The zingibain is the magic ingredient that helps your body break down protein, easing digestion. Additionally, ginger acts as a potent anti-inflammatory and is a snap to add to your morning coffee or tea, giving it a light chai flavor.
Once upon a time, comedian George Carlin joked about eating a giant bowl of broccoli to cure cancer. The famous funny man wasn’t far off the mark. A recent study revealed that this vegetable’s aryl hydrocarbon receptor ligands bind to the receptors in mice intestines, positively directing gene expression.
Conversely, the mice not fed broccoli developed intestinal conditions indicative of chronic disease. They had fewer Paneth cells to maintain the microbiome and food traveled through their intestinal tracts more quickly.
Fortunately, it’s not only broccoli that works this magic, in case you don’t like “little trees.” The secret ingredient lies in plants in the same family, including:
- Bok choy
- Brussels sprouts
- Collard greens
Fish are an often-overlooked colon superfood. For one, they’re an excellent complete protein source for replacing red meat, which the WHO considers a probable carcinogen.
Furthermore, fish are a fabulous source of omega-3 fatty acids. While you need omega-3 and omega-6 for health, most Americans tip the scales in favor of omega-6 by a considerable ratio, spurring inflammation. Although some plant-based foods like flax are high in omega-3s, only fish contain DHA and EPA. Plants primarily contain ALA.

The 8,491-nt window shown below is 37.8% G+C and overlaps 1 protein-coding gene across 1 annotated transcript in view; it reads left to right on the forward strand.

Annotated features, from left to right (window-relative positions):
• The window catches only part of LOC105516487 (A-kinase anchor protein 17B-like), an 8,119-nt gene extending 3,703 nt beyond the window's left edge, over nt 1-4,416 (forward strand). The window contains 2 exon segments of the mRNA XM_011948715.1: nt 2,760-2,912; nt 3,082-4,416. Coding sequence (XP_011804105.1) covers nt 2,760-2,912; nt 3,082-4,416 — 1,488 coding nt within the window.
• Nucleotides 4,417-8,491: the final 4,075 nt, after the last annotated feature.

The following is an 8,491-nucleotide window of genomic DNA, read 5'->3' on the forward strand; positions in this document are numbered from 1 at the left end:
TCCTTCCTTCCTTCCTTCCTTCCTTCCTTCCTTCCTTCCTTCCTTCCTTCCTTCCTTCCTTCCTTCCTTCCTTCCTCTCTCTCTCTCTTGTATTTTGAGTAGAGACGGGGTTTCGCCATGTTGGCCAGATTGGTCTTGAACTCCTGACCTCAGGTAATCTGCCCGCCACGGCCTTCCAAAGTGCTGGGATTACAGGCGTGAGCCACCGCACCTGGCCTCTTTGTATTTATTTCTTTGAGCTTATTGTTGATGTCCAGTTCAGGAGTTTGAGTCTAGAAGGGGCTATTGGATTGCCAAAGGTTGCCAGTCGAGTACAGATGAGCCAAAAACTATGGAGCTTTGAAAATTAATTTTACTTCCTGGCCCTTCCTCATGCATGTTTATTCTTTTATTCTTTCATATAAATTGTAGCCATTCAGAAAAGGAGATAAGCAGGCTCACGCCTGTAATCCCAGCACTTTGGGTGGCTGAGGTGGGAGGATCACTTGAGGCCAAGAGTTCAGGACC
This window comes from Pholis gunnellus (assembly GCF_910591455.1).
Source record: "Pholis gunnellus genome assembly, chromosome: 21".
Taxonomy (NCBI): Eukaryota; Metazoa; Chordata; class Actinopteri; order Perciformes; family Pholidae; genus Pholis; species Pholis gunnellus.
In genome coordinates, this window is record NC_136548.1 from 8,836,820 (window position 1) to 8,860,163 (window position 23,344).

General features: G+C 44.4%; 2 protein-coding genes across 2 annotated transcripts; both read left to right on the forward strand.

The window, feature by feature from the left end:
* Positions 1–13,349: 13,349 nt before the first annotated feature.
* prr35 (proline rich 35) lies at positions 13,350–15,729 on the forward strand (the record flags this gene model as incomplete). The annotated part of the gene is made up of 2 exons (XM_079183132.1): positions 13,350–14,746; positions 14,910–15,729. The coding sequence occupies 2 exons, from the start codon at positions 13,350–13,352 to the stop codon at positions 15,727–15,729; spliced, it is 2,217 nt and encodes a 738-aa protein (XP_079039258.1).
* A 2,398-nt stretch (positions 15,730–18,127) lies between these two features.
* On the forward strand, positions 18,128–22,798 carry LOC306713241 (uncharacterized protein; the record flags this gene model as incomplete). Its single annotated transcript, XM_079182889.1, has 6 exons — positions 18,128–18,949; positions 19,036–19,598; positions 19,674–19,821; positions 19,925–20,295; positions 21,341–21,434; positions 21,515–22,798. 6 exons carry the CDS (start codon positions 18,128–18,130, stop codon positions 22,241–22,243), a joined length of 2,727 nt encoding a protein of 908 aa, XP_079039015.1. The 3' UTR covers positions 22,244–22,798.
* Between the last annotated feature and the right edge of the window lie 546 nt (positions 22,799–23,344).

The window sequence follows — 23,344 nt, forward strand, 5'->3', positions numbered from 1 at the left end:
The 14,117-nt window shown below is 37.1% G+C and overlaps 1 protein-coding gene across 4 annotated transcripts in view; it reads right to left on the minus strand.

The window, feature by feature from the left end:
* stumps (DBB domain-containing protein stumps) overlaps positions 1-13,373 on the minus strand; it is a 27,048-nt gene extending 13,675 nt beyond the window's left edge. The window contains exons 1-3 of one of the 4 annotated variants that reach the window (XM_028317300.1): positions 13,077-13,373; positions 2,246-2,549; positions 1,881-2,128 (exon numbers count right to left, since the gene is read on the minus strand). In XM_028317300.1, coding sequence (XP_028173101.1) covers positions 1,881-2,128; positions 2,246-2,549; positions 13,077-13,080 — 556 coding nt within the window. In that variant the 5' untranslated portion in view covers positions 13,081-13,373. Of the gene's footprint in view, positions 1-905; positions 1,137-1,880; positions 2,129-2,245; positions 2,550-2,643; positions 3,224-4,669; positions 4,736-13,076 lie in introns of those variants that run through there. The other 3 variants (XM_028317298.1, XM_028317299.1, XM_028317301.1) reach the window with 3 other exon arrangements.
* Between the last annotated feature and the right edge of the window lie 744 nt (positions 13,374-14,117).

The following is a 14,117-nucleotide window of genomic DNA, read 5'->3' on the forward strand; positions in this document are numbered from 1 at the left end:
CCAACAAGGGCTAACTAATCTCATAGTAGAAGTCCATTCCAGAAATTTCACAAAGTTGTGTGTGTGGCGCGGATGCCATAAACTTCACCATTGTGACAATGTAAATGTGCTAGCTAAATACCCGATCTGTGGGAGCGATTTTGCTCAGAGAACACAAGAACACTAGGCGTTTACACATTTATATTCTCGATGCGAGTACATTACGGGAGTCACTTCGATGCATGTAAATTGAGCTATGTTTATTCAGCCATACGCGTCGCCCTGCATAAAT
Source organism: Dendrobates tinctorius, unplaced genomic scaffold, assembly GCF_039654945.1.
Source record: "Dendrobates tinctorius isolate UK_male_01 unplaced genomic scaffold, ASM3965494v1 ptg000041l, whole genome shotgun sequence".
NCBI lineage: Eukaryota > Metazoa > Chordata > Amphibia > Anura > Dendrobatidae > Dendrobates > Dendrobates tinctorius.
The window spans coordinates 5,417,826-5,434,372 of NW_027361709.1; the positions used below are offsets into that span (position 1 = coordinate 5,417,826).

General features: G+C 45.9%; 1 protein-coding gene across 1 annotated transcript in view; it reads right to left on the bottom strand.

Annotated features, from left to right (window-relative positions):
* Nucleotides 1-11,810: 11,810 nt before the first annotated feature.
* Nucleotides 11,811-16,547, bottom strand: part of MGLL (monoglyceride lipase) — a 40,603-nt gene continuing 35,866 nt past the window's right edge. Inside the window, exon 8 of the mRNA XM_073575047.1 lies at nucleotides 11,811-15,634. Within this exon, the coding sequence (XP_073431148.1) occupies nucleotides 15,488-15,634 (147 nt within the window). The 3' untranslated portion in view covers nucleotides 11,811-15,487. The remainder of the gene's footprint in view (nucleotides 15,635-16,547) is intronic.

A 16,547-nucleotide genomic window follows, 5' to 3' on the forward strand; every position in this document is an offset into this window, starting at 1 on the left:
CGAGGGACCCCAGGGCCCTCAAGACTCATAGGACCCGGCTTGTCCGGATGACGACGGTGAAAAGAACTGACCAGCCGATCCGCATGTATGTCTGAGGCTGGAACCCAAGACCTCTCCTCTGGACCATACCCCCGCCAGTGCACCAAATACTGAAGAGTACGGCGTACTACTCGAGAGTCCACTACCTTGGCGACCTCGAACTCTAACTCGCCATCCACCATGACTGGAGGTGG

You know your microbiome consists of healthy bacteria. However, their numbers can deplete with time, poor diets and antibiotic use. Fortunately, you can replenish your stash by eating probiotic-rich foods like yogurt. These contain the active bacteria cultures to replenish the supply your body lost.
Most fruits are far better dessert choices than sugar-laden cakes and pies. Apples are one of your best bets, as they come loaded with pectin — a type of fiber that your intestinal bacteria love.
7. Beans and Lentils
You might know beans as the musical fruit. However, they’re fabulous for colon health because of their high fiber content.
8. Nuts and Seeds
Your gut makes 90% of your body’s serotonin — a happiness-related neurotransmitter. It needs trace minerals like magnesium, selenium and zinc to do so, all of which are in nuts. These snacks are among the best foods for gut and heart health because they also have a high potassium content to lower blood pressure.
Best Foods for Colon Health
Improving your colon health through your diet is a wise choice. Maintaining a healthy colon helps you slash your cancer risk and enjoy enhanced well-being, so add the best foods for a healthy gut to your weekly meal plan today. You’ll feel better while improving your long-term chances of avoiding disease.
Beth is the Managing Editor and content manager at Body+Mind. She shares knowledge on a variety of topics related to nutrition, healthy living, and anything food-related. In her spare time, Beth enjoys trying out new fitness trends and recipes.